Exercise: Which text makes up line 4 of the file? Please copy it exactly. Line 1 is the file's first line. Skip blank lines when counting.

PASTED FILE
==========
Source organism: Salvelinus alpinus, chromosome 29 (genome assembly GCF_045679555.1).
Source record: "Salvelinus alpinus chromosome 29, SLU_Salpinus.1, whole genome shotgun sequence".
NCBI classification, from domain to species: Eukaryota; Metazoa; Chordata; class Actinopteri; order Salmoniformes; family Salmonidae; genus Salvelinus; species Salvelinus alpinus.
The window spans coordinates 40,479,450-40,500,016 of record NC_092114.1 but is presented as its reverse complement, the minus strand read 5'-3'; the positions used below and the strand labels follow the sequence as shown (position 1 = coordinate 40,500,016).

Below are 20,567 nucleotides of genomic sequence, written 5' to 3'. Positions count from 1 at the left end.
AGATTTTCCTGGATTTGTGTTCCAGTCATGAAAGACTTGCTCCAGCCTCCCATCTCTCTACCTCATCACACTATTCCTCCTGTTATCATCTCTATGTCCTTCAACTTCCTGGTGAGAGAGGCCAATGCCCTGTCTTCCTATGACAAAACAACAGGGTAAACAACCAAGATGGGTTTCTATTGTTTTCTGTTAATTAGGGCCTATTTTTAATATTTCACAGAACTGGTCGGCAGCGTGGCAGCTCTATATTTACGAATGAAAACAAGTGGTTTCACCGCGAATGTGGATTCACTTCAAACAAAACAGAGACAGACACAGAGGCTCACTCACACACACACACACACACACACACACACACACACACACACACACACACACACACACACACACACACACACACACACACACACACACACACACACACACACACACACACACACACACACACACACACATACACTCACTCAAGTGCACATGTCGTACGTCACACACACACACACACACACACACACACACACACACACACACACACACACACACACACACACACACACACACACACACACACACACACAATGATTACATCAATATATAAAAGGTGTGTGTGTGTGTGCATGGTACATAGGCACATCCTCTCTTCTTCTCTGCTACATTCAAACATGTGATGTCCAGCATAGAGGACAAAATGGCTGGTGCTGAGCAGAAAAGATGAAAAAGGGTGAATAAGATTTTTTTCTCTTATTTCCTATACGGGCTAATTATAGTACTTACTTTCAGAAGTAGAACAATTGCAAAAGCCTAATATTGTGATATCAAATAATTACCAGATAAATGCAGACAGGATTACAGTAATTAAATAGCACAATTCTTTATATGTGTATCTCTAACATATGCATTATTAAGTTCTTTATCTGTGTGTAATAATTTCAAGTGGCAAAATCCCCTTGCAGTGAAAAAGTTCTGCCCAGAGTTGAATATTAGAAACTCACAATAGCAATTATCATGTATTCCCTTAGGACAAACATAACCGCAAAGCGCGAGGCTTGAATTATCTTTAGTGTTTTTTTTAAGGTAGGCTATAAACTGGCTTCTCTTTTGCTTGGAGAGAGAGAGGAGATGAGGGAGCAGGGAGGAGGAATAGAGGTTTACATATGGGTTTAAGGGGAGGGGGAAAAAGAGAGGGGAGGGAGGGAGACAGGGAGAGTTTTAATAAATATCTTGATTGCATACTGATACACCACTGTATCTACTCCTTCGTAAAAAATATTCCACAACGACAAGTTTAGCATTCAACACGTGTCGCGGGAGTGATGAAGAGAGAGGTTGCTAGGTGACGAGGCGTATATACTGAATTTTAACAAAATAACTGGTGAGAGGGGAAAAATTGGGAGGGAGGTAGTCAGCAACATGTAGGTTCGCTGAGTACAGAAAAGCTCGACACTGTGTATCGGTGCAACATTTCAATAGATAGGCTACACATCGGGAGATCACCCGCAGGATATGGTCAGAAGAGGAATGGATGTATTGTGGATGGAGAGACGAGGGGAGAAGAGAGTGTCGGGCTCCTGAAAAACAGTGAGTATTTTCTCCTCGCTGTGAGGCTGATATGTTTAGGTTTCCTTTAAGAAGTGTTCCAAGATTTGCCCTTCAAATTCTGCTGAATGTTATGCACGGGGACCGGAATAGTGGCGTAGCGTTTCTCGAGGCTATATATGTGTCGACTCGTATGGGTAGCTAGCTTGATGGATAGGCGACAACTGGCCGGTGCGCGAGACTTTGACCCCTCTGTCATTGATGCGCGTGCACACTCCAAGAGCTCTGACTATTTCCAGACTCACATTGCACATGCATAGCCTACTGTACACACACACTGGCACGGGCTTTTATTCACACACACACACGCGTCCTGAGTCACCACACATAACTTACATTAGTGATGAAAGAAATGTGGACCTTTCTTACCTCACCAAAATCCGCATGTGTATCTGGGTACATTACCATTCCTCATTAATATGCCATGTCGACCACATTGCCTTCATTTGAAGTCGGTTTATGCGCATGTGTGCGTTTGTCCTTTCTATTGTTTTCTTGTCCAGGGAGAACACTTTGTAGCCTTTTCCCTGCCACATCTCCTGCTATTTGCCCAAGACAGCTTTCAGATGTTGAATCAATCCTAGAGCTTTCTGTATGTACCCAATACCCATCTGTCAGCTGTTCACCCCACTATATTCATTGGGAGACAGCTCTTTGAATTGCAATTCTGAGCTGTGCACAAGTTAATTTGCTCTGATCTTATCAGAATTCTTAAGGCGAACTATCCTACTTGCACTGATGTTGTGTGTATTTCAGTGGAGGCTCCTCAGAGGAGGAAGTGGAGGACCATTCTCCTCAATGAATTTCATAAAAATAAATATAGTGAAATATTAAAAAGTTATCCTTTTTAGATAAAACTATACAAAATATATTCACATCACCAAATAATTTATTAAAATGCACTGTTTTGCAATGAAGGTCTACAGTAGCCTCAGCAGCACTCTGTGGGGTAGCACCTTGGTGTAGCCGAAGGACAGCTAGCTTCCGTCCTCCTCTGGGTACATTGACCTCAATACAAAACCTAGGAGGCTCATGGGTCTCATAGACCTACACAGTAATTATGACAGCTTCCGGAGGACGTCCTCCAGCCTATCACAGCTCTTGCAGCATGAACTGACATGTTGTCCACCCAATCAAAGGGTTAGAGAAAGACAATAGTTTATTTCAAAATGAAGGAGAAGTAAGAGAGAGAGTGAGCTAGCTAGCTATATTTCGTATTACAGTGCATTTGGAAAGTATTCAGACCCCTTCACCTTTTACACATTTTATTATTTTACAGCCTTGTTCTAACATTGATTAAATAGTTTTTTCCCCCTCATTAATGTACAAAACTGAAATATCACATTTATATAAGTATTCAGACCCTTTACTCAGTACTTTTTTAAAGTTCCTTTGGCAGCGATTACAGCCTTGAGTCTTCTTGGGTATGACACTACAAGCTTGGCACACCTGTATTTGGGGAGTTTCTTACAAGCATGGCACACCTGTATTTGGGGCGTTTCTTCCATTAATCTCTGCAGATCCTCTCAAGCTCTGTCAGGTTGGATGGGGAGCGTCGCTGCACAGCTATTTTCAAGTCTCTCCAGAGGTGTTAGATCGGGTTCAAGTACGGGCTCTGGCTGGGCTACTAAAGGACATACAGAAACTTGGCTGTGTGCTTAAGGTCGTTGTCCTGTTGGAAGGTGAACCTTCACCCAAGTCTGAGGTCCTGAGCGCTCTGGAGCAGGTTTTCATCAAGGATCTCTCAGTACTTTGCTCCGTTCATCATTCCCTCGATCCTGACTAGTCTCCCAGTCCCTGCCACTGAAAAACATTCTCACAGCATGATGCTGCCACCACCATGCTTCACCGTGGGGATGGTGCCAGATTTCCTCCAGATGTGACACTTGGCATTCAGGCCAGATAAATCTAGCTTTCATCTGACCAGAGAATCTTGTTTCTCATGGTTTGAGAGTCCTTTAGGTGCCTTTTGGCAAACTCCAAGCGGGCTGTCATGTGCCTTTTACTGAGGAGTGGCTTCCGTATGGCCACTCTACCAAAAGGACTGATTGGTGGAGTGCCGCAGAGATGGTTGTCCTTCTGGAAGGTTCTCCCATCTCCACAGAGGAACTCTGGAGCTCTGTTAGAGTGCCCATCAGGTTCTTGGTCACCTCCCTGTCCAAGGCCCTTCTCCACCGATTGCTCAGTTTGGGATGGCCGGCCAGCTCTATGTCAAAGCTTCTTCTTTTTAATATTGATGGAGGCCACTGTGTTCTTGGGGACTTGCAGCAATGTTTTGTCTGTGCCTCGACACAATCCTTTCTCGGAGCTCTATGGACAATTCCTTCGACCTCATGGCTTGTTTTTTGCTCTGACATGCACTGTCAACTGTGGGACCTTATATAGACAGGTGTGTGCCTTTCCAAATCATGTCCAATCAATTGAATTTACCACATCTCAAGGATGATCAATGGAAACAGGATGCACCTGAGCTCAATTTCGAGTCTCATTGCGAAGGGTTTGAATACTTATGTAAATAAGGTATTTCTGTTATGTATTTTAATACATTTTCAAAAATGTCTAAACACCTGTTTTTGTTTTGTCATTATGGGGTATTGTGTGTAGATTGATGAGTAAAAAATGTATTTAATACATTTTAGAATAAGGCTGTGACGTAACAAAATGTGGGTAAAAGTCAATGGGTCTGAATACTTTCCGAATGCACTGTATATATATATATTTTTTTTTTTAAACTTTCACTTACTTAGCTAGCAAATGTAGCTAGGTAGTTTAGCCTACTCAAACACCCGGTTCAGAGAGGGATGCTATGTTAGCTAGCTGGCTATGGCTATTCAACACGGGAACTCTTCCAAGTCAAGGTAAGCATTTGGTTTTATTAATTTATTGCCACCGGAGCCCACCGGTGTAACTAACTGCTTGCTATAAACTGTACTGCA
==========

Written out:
The window spans coordinates 40,479,450-40,500,016 of record NC_092114.1 but is presented as its reverse complement, the minus strand read 5'-3'; the positions used below and the strand labels follow the sequence as shown (position 1 = coordinate 40,500,016).